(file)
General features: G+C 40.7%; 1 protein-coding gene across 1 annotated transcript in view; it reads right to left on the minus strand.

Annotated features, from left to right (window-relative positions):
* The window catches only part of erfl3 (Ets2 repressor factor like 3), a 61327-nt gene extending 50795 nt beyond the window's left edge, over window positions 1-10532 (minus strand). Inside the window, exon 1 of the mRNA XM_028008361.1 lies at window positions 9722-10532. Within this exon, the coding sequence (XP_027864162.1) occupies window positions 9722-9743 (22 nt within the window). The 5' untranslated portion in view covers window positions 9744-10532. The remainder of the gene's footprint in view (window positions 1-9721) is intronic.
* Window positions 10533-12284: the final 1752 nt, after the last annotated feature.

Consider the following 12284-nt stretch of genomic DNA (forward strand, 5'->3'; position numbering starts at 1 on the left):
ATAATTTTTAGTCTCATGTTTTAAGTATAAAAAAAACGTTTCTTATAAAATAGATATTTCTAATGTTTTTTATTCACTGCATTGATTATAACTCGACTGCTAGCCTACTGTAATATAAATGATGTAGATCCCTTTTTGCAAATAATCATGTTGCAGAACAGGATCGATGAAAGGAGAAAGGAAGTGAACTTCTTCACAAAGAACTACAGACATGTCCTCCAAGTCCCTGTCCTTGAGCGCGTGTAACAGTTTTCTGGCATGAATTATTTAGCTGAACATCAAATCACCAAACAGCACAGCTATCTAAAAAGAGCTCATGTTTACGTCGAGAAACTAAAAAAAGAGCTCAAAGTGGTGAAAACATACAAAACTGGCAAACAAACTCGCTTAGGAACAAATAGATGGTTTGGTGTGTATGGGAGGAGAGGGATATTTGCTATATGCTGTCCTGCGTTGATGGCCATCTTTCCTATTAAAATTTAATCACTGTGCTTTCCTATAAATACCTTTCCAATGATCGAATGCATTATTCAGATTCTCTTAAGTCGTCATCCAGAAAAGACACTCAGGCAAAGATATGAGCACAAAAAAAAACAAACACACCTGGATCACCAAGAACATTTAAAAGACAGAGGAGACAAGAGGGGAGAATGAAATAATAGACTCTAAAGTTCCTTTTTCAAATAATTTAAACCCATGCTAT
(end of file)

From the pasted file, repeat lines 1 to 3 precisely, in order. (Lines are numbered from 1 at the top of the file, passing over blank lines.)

General features: G+C 40.7%; 1 protein-coding gene across 1 annotated transcript in view; it reads right to left on the minus strand.

Annotated features, from left to right (window-relative positions):
* The window catches only part of erfl3 (Ets2 repressor factor like 3), a 61327-nt gene extending 50795 nt beyond the window's left edge, over window positions 1-10532 (minus strand). Inside the window, exon 1 of the mRNA XM_028008361.1 lies at window positions 9722-10532. Within this exon, the coding sequence (XP_027864162.1) occupies window positions 9722-9743 (22 nt within the window). The 5' untranslated portion in view covers window positions 9744-10532. The remainder of the gene's footprint in view (window positions 1-9721) is intronic.